Every year the Highlands Fire & Rescue Department enjoys a little down time to recognize its own for the year-long work it does and to announce the Firefighter of the Year.
The Firefighter of the Year is picked by the members of the department and represents the hard work and commitment they all give to the job.
This year, Davis Picklesimer was named “Firefighter of the Year.”
“I want to thank everyone for the opportunity to serve,” he said. “As a teenager, I saw my father save somebody’s life at a fair in Franklin and that impacted me at that age. And now, thanks to all of you in this room, I am part of a team that saves people’s lives.”
Pictured at the top of the article from left are Fire Chief Ryan Gearhart, Firefighter of the Year Davis Picklesimer, and Asst. Fire Chief Robbie Forrester at the annual awards banquet at OEI’s The Spring House, Friday, Jan. 31.
Fire Chief Ryan Gearhart presided over the affair first recognizing and thanking the retired and founding fathers of the department, many who were present at the banquet with their spouses.
He recognized the number of training hours logged by the department – 2,128.25 hours, which is a crucial part of the job. Jason Tardo was recognized for earning the most training hours at 153 hours.
“I know this takes a lot of time out of your life and means time away from family and friends and I appreciate that this is a sacrifice you are willing to make,” he said.
Gearhart said the number of calls the department responds to increases each year. When the founding fathers were on call, 100 calls a year was a lot, he said. “We are growing every year.”
All tolled there were 540 calls – 14 fires, 269 first-responder calls, 26 hazard conditions with no fire calls, 43 calls for service, 75 good intention calls, 109 false alarms and false calls, 2 severe weather and natural disaster calls, and 2 special incident calls.
Gearhart welcomed new junior member Tristan Petrone to the clan. Each year for the 30 years he has been on the force, Roger Lee Wilson has earned the Perfect Attendance award. This year he was joined by Leah Dallmann who has been on the force for five years.
Also recognized for being on the force for five years, was Paul Corbin. Those on the force for 10 years are Chris Barden and Hunter Leffler. Travis Ramey has been on the force for 15 years; Ryan Gearhart for 20 years; Robbie Forrester for 25 years; Wilson for 30 and Gary Ammons for 35 years.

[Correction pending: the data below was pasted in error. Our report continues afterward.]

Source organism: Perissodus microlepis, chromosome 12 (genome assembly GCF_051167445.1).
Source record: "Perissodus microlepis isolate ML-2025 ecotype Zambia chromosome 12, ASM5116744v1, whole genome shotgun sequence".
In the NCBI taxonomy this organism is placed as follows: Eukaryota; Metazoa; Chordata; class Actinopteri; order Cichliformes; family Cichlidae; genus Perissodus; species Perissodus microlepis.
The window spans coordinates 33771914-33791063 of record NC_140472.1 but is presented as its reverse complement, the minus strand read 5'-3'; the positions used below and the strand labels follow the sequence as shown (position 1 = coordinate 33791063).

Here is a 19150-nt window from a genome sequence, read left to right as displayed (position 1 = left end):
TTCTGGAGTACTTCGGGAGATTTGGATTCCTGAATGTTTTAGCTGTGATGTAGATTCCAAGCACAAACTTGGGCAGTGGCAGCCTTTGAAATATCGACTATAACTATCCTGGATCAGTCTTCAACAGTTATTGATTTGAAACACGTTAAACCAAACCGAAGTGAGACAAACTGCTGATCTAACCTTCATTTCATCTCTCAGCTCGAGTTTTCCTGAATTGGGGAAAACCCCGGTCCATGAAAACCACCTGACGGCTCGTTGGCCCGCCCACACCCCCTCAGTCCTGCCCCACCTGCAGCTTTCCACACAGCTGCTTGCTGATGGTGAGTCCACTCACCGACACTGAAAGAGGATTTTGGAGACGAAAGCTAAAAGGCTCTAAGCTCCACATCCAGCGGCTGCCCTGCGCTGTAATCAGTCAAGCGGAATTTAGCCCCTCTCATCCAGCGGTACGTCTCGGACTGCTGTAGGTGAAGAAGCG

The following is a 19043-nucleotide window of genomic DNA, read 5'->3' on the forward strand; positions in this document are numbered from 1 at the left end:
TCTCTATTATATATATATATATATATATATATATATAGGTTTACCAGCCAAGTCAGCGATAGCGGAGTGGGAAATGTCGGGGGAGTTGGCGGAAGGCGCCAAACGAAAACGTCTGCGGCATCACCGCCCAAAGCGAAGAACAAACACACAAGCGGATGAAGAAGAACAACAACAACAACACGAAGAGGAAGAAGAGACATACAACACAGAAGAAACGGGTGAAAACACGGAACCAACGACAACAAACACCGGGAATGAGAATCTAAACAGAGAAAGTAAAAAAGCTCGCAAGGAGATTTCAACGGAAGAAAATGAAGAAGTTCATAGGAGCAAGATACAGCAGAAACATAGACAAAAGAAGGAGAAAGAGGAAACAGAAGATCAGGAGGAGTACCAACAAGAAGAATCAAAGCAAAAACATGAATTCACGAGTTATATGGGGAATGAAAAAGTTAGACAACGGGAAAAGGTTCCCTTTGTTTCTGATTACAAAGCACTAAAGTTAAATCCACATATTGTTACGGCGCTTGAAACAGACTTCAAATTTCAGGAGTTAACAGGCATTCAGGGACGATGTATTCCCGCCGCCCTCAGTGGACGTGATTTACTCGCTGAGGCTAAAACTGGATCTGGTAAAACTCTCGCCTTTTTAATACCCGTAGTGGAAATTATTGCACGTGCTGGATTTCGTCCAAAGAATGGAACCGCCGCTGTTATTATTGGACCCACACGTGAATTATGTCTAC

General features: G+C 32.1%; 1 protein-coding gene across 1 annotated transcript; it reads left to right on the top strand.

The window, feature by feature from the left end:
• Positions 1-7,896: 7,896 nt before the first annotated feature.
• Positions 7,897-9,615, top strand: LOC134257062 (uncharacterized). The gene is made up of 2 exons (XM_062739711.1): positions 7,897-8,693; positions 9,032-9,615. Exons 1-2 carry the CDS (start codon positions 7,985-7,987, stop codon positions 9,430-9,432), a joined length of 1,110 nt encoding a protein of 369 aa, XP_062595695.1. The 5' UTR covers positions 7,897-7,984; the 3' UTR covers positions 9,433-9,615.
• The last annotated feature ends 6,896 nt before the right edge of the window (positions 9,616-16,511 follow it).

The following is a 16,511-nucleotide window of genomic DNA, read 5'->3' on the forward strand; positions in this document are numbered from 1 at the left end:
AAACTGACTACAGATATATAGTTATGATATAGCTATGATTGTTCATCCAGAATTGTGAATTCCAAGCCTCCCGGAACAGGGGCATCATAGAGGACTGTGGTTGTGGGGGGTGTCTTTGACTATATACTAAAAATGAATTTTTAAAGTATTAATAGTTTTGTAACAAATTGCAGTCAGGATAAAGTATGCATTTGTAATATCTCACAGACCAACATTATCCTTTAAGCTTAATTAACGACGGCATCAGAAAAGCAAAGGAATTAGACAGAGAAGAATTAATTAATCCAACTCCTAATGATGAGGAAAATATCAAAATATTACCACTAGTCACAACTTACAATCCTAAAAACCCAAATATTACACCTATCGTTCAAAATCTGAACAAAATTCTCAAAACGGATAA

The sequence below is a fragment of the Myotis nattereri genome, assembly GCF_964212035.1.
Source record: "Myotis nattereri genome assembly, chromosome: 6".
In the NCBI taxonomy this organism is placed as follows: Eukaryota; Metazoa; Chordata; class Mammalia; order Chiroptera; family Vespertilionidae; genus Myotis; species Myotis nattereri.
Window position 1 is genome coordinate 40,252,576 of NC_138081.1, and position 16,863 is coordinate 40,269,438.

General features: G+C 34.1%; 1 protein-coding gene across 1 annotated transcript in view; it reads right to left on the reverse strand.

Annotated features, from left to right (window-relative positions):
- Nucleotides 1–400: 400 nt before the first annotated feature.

Macon County Commission Chairman and Highlands Firefighter Jim Tate made 2019 his last year on the force, hanging up his hat after 20 years.
He joined the department Oct. 6, 1998, earned his EMT certificate in 2002, his EMT Intermediate certificate in 2009, and was Rescue Captain 2002, 2004, from 2006-2009 and in 2012.
Tate was 2nd Lt. in 2005, Fire Captain in 2010, 1st Lt. in 2011, Rescue Lt. 2013-2014, and named Fireman of the Year in 2000.
In his farewell speech Tate said he remembered when Fire Chief Mike McCall pulled into his driveway and told him he’d make a good fireman.
“I thought about it for a few days and said, yeah, I think I’m ready and besides asking Allison to marry me, it’s probably the best decision I’ve made in my life,” he said.
Tate said joining the department was a stepping stone to starting his business and even becoming a county commissioner.
“I haven’t been a very good fireman in the last five years; not because I didn’t want to be, but because my duties pulled me elsewhere. But as I look back at my time as a Highlands fireman, I look at the leadership skills it gave me,” he said. “I didn’t realize at the time, but you build yourself up and sell yourself and learn to become a leader. Then once you become a leader it’s all about building up the people beneath you and that’s what the fire department has done. We had some great leaders that helped train me I appreciate each and every one of you.”
For several years, the annual Firefighter Award Banquet has been held at OEI’s The Spring House – this year, Friday, Jan. 31.
Article and photo by Kim Lewicki, Highlands Newspaper